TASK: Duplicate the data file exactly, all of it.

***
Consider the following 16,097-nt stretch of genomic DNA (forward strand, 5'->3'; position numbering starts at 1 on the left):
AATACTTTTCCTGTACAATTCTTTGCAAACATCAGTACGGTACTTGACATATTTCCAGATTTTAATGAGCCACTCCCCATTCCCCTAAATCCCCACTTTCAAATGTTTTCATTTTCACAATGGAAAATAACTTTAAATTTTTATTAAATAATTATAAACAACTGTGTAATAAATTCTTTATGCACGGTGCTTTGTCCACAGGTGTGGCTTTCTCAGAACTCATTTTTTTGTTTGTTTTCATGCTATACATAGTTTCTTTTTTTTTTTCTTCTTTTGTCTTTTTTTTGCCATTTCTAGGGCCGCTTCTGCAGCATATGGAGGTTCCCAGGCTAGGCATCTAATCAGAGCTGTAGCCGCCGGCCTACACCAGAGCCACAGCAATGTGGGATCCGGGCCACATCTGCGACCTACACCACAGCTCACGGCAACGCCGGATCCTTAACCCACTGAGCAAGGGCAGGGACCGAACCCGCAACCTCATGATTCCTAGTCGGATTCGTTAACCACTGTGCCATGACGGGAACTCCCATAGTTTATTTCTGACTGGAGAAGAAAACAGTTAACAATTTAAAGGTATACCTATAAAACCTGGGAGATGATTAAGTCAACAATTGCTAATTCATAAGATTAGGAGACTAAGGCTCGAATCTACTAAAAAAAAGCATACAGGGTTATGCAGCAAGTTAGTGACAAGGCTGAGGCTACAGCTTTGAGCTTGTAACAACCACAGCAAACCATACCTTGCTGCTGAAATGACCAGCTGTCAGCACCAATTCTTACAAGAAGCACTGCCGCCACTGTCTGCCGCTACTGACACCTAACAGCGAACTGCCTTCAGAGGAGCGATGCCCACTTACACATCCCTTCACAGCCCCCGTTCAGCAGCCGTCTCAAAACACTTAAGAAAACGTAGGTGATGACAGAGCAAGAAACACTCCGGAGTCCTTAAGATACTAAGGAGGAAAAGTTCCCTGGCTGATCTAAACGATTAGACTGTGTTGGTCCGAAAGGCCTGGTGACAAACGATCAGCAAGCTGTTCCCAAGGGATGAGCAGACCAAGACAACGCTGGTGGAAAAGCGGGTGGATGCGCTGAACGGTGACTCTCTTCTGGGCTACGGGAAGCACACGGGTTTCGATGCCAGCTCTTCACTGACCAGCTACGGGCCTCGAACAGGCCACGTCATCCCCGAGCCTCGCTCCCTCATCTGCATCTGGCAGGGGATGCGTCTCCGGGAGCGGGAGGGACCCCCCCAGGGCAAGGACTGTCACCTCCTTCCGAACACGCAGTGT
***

Consider the following 16,097-nt stretch of genomic DNA (forward strand, 5'->3'; position numbering starts at 1 on the left):
AATACTTTTCCTGTACAATTCTTTGCAAACATCAGTACGGTACTTGACATATTTCCAGATTTTAATGAGCCACTCCCCATTCCCCTAAATCCCCACTTTCAAATGTTTTCATTTTCACAATGGAAAATAACTTTAAATTTTTATTAAATAATTATAAACAACTGTGTAATAAATTCTTTATGCACGGTGCTTTGTCCACAGGTGTGGCTTTCTCAGAACTCATTTTTTTGTTTGTTTTCATGCTATACATAGTTTCTTTTTTTTTTTCTTCTTTTGTCTTTTTTTTGCCATTTCTAGGGCCGCTTCTGCAGCATATGGAGGTTCCCAGGCTAGGCATCTAATCAGAGCTGTAGCCGCCGGCCTACACCAGAGCCACAGCAATGTGGGATCCGGGCCACATCTGCGACCTACACCACAGCTCACGGCAACGCCGGATCCTTAACCCACTGAGCAAGGGCAGGGACCGAACCCGCAACCTCATGATTCCTAGTCGGATTCGTTAACCACTGTGCCATGACGGGAACTCCCATAGTTTATTTCTGACTGGAGAAGAAAACAGTTAACAATTTAAAGGTATACCTATAAAACCTGGGAGATGATTAAGTCAACAATTGCTAATTCATAAGATTAGGAGACTAAGGCTCGAATCTACTAAAAAAAAGCATACAGGGTTATGCAGCAAGTTAGTGACAAGGCTGAGGCTACAGCTTTGAGCTTGTAACAACCACAGCAAACCATACCTTGCTGCTGAAATGACCAGCTGTCAGCACCAATTCTTACAAGAAGCACTGCCGCCACTGTCTGCCGCTACTGACACCTAACAGCGAACTGCCTTCAGAGGAGCGATGCCCACTTACACATCCCTTCACAGCCCCCGTTCAGCAGCCGTCTCAAAACACTTAAGAAAACGTAGGTGATGACAGAGCAAGAAACACTCCGGAGTCCTTAAGATACTAAGGAGGAAAAGTTCCCTGGCTGATCTAAACGATTAGACTGTGTTGGTCCGAAAGGCCTGGTGACAAACGATCAGCAAGCTGTTCCCAAGGGATGAGCAGACCAAGACAACGCTGGTGGAAAAGCGGGTGGATGCGCTGAACGGTGACTCTCTTCTGGGCTACGGGAAGCACACGGGTTTCGATGCCAGCTCTTCACTGACCAGCTACGGGCCTCGAACAGGCCACGTCATCCCCGAGCCTCGCTCCCTCATCTGCATCTGGCAGGGGATGCGTCTCCGGGAGCGGGAGGGACCCCCCCAGGGCAAGGACTGTCACCTCCTTCCGAACACGCAGTGT